Notice the capsuling nature of Hebrews 11:6. Faith or belief is not given by God. It is something that man does in order to please God. The whole chapter is predicated on the fundamental idea that man is personally responsible for mustering obedient trust. God does not “regenerate man by His call, thus enabling man to respond.” God “calls” individuals through, by means of, His written Word (2 Thessalonians 2:14). In turn, the written Word can generate faith in the individual (Romans 10:17). How unscriptural to suggest that man is so “totally depraved” that he cannot even believe, thus placing God in the position of demanding something from man (John 8:24) of which man is inherently incapable. But the God of the Bible would not be guilty of such injustice.
Some people approach passages like Romans 10:17 in this fashion: (1) God chooses to save an individual; (2) God gives him the free gift of faith; and (3) God uses the Gospel to stir up the faith which He has given the person. Yet neither Romans 10:17, nor any other passage, even hints at such an idea. The text states explicitly that faith comes from hearing Christ’s Word. Notice verse 14, where the true sequence is given: (1) the preacher preaches; (2) the individual hears the preached word; and (3) believes. This sequence is a far cry from suggesting that God miraculously imparts faith to a person, and then the Holy Spirit “stirs up” the faith. Such a notion has God giving man a defective faith which then needs to be stirred up. The text makes clear that God has provided for faith to be generated (i.e., originated) by the preached Word. God does not arbitrarily intervene and impose faith upon the hearts of a select group of individuals.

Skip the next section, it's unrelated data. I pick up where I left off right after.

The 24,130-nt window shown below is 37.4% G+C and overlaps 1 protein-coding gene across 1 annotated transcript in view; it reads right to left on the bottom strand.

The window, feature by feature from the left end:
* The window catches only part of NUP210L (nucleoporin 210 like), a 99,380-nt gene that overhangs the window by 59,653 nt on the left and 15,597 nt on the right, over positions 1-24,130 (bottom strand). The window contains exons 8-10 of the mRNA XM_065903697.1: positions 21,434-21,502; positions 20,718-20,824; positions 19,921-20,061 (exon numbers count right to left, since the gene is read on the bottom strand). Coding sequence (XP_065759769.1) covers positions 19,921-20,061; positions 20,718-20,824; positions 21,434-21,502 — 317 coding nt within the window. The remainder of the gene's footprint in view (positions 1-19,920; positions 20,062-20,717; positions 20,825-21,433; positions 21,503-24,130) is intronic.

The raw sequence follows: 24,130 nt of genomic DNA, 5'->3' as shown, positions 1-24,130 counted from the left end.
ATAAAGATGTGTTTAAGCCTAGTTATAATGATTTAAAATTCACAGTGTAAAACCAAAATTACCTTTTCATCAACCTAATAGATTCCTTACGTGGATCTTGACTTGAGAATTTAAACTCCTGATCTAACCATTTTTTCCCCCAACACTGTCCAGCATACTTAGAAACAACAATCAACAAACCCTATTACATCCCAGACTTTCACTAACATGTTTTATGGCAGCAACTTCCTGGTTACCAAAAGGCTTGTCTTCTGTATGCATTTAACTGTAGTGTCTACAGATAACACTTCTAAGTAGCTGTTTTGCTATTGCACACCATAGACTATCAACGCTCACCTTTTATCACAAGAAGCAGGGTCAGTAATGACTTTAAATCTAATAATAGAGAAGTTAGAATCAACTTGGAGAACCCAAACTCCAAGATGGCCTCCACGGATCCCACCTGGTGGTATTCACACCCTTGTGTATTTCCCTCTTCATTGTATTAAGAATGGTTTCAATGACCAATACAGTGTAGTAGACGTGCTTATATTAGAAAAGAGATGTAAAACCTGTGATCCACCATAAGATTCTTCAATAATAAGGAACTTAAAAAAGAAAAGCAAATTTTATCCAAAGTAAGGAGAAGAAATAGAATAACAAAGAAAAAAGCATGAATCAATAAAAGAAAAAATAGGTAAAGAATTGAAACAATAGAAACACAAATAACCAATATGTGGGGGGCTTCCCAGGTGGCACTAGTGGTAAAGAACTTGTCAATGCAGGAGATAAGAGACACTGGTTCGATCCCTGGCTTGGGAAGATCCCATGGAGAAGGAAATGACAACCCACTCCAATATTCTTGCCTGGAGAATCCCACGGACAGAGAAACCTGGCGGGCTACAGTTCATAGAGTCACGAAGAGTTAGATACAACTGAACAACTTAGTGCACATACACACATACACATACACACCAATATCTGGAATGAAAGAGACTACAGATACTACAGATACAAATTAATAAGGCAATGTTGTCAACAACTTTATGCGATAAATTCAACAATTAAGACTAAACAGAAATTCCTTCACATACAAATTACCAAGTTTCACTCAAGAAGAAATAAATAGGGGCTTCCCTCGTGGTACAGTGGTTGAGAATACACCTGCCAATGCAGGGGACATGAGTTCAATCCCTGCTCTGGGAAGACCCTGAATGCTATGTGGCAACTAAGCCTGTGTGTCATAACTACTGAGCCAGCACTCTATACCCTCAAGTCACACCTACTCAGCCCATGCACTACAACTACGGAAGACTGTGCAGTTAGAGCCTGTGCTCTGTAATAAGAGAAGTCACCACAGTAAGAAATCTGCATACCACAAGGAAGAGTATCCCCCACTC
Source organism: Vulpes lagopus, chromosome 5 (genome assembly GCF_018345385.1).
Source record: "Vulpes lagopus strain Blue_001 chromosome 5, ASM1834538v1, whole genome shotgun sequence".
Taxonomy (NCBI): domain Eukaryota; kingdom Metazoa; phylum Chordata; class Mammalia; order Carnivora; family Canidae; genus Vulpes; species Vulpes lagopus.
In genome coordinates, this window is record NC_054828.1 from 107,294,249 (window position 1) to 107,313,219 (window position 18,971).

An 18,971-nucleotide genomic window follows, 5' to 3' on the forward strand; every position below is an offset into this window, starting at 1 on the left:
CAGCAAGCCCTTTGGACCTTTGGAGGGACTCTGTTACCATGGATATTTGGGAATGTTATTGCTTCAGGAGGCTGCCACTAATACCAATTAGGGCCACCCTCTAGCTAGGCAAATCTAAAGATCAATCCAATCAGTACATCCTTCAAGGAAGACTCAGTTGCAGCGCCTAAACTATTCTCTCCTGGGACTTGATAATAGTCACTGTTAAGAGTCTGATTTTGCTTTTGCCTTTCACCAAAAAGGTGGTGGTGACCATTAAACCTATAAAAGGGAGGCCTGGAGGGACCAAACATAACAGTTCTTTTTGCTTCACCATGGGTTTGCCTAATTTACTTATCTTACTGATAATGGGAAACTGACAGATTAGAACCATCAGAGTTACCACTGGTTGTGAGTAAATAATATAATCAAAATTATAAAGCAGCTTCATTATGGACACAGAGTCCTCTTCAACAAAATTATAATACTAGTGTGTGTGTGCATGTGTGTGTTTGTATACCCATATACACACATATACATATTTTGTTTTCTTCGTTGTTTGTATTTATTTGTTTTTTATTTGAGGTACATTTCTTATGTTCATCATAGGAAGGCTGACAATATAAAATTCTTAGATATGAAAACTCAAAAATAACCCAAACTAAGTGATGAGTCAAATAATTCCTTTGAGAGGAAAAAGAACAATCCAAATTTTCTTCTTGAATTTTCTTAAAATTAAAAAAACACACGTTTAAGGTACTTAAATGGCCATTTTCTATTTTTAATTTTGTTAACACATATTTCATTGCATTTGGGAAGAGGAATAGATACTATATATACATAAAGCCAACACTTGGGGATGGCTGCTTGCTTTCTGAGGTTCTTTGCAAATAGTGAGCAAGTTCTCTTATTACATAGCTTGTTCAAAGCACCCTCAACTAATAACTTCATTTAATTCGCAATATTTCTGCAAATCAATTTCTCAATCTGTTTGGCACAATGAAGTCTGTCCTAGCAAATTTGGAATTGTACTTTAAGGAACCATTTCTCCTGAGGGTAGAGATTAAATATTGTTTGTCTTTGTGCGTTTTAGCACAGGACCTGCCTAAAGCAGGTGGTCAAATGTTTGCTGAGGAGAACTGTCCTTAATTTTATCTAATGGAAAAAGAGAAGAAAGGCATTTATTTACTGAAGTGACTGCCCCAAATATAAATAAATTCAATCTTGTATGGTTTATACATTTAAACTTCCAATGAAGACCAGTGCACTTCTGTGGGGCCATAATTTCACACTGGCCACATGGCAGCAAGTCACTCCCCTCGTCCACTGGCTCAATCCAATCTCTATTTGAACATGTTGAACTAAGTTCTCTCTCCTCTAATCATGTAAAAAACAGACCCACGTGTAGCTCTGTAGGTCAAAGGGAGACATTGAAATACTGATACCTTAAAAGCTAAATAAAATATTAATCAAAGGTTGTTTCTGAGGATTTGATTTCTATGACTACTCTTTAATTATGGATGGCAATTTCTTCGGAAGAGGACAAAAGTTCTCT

According to 1 Corinthians 1:21, mankind did not know God, so God transmitted His message through inspired preachers so that those who respond in faith would be saved. Paul wrote in Romans 1:16 that this gospel message is God’s power to save those who believe it. Notice that the Gospel is what Paul preached (vs. 15). Thus the preached message from God generates faith and enables people to be saved.
We see the same in Acts 2:37. What pierced the hearts of the listeners? Obviously, the sermon. Acts 2:37 is a demonstration of Romans 10:17—“faith comes by hearing…the word of God.” God did not change the hearts of the people miraculously; Peter’s words did. If denominational doctrine is correct, when the Jews asked the apostles what they should do, Peter should have said: “There’s nothing you can do. You are so totally depraved, you can’t do anything. God will regenerate you; He will cause you to believe (since faith is His ‘free gift’).” Yet, quite to the contrary, Peter told them that they needed to do some things. And they were things that God could not do for them.